INDIANAPOLIS — INDIANAPOLIS -- His two-year, whirlwind tour of college basketball nearly done, Ron Mercer still remembers the recruiting pitch that made the difference.
It came from Kentucky coach Rick Pitino and it went something like this:
Pitino: "Who else is on your list?"
Pitino: "Do you know [former Tennessee star] Allan Houston?"
Mercer: "Yes, he's one of my favorite players."
Pitino: "Do you remember what we did to him?"
Mercer: "Held him to four points."
Pitino: "That's how we're going to do you if you go to Tennessee."
"And when I looked at his face, he wasn't kidding, either," Mercer said yesterday to laughter.
Perhaps not surprisingly, Mercer, the most celebrated high school player in the country in 1995, chose Kentucky.
The rest, as the story goes, is history. Championship history.
Mercer and Kentucky shoot for their second straight national championship tonight at the RCA Dome against the upstart Arizona Wildcats. A victory would be the perfect end to a marvelous two-year run in which Kentucky has won 69 of 75 games it has played.
It also would be one more national title than Mercer thought realistic when he was sold on Pitino's recruiting pitch.
"My main goal when I came to Kentucky was to win one national championship," he said. "I never thought I would be in position to win back-to-back championships.
"I want to be remembered not as an outstanding individual; I want people to say they remember me as being on both teams that won a national championship."
A 6-foot-7 sophomore forward, he may be remembered for both. He will join the NBA next season, most likely as a top-four pick, with a first-year salary between $1.642 million and $2.267 million.
It was a quick trip to fame and fortune for Mercer, who grew up in Nashville, Tenn., and played at Oak Hill (Va.) Academy. Pitino spoke eloquently about Mercer's development into a lottery pick in only two years.
"When I see Ron Mercer, I see a young man with terrific grace and athletic ability," Pitino said. "When he was in high school, he was just like that, except he shot a knuckleball. When he used to throw up a shot, it never rotated.
"I knew he'd have to work on that more than anything else. And today, he has excellent rotation on the ball. But he's also &L; become a better defensive player, a better passer and a much tougher individual."
As a highly touted recruit at Kentucky, Mercer wore the weight of high expectation with an earnestness that endeared him to his new teammates.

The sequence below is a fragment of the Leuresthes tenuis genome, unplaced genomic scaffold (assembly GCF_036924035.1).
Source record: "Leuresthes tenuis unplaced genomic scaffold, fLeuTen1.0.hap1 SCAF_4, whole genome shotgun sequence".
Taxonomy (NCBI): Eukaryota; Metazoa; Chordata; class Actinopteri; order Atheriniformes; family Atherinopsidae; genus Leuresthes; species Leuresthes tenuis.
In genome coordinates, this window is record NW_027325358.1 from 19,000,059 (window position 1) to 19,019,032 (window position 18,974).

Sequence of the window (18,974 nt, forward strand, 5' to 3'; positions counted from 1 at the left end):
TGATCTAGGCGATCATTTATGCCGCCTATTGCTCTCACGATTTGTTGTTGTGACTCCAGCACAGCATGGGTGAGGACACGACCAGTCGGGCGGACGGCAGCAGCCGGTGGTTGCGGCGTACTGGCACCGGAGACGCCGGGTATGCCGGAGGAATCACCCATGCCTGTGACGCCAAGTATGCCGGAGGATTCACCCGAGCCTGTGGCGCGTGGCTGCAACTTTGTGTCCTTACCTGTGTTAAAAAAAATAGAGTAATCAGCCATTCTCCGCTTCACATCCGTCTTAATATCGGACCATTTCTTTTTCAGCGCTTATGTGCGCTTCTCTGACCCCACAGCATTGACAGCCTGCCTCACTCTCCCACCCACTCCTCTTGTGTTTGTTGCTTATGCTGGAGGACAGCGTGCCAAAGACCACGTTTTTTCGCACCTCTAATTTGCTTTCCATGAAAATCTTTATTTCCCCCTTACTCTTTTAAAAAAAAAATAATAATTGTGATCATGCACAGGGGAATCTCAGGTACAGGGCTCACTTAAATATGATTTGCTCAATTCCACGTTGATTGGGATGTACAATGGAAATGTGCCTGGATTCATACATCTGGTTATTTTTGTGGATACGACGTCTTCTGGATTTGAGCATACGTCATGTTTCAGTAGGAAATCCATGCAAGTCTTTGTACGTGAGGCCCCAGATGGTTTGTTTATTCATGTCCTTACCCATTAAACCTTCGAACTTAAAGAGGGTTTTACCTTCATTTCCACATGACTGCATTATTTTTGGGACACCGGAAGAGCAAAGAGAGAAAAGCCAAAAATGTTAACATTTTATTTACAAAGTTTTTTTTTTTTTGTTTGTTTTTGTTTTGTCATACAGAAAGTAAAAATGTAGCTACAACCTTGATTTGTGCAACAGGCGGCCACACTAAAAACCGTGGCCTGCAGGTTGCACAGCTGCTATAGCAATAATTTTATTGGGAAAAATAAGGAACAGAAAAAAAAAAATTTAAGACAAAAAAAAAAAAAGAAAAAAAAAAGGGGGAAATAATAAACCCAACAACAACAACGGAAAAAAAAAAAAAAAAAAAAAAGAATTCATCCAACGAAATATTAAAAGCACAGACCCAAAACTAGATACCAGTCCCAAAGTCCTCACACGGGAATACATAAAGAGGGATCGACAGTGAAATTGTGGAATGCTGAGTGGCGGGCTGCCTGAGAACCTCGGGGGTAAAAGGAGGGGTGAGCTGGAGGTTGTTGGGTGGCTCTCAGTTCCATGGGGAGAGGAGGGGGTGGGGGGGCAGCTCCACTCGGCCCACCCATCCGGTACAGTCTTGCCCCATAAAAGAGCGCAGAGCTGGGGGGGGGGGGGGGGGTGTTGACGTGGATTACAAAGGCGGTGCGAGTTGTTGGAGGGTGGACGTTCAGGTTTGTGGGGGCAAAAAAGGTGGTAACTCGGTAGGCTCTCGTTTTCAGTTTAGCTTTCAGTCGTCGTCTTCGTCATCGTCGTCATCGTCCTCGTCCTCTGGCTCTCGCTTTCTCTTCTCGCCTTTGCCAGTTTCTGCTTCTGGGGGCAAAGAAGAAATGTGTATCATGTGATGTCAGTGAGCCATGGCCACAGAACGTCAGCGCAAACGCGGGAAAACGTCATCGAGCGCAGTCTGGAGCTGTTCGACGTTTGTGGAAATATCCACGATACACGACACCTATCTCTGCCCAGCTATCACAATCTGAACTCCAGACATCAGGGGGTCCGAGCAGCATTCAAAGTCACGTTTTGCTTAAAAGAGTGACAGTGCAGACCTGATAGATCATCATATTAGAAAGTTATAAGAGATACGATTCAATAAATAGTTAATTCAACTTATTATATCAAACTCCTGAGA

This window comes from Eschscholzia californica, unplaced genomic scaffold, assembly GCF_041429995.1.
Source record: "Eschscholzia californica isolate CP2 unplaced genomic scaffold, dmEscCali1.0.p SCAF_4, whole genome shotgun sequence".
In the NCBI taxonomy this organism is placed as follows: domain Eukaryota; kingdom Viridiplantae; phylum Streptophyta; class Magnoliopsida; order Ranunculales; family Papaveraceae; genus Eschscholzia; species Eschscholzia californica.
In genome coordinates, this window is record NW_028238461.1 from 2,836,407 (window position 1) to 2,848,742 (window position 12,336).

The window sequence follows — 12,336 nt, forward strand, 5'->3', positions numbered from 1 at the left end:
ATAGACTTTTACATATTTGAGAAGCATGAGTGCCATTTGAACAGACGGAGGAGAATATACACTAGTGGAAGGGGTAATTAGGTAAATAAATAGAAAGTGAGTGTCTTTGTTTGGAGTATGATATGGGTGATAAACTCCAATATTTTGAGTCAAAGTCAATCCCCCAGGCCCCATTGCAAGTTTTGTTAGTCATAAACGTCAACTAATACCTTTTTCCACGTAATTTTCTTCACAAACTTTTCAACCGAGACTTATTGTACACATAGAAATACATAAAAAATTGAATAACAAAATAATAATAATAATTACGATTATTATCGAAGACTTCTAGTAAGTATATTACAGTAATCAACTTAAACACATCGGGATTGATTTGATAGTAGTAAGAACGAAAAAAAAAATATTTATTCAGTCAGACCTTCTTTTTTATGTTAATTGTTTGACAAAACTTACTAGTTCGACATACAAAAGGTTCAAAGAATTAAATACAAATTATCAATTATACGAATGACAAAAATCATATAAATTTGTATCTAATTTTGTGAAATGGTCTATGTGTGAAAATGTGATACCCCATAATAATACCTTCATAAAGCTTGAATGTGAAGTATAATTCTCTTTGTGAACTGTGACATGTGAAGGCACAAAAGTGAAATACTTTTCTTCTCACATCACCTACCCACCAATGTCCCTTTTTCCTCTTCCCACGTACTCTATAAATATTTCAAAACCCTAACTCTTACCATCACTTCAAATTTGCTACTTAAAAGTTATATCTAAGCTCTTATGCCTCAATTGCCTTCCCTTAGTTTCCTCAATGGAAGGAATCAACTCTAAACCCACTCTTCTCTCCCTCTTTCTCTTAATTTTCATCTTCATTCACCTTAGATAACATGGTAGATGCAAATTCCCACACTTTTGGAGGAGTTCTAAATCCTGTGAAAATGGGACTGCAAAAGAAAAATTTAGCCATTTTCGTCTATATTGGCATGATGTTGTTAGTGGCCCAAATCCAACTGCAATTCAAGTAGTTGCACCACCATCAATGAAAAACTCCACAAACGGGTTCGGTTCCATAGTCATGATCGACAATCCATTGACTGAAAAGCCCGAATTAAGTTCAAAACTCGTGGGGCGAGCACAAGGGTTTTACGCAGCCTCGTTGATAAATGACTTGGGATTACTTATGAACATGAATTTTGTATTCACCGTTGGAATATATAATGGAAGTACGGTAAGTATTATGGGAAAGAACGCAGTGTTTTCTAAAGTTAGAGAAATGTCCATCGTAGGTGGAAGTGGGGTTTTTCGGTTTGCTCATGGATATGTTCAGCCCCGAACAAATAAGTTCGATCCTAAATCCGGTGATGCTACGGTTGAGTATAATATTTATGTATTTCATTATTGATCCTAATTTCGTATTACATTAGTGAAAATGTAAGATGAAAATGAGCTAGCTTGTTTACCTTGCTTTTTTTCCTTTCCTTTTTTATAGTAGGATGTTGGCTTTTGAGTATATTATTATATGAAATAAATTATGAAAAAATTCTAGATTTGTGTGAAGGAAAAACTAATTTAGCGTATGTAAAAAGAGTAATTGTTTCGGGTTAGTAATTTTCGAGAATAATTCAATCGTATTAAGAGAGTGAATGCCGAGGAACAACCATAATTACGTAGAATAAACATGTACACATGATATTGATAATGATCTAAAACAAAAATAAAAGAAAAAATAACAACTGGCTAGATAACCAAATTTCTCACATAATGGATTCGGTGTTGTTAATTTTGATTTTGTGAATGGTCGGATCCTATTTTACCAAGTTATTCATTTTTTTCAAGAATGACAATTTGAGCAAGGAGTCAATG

"I've seen a lot of guys coming out of high school with big reputations, and it takes a long time for them to adjust to playing at a place like Kentucky," senior Jared Prickett said. "They have to live up to those reputations and that's hard sometimes.
"Ron handled it as well as any player I've seen. He was one of the few players I've ever seen who was well-conditioned enough to go through our practices without any problems right from the start."
Mercer was a role player in his first season at Kentucky on a team with four NBA draft picks. He averaged a modest eight points last season, but came up big when the spotlight burned the hottest. He hit eight of 12 shots for a season-high 20 points in Kentucky's 76-67 championship game victory over Syracuse.
This season, minus last year's starring cast, expectations increased -- then increased again when Derek Anderson suffered a serious knee injury Jan. 18. Mercer responded dutifully with an 18.3 scoring average on 49.2 percent shooting. He also has averaged 5.2 rebounds and 1.7 steals per game.
And each step of the NCAA tournament ladder, he has been the focus of opposing coaches and players.
"To me, it's a challenge when other teams talk about me and figure they have to go out and stop me," he said. "[But] we have other guys on this team who are capable of playing. This is more than Ron Mercer on this team. We wouldn't have gotten to this point without the rest of the guys stepping up big."
Mercer had one of his rare off-games in Saturday's 78-69 semifinal win over Minnesota. He hit just seven of 21 shots for 19 points, and was plagued by leg cramps in a 34-minute performance.
"Ron's been playing a lot of minutes, and people have been hitting him, banging him, and he was physically a little whipped [Saturday]," Pitino said.
To give Mercer fresh legs and some much needed rest, Pitino said he would hold him out of yesterday's practice. All that is left now for Mercer is his quest for back-to-back titles.
If his two years have gone by quickly, he says he has the presence of mind to savor this moment.
"I've been able to appreciate [the two years] because I've learned a lot and won as well," Mercer said. "The main thing is to enjoy the moment, learn a lot and take it with me."
Pub Date: 3/31/97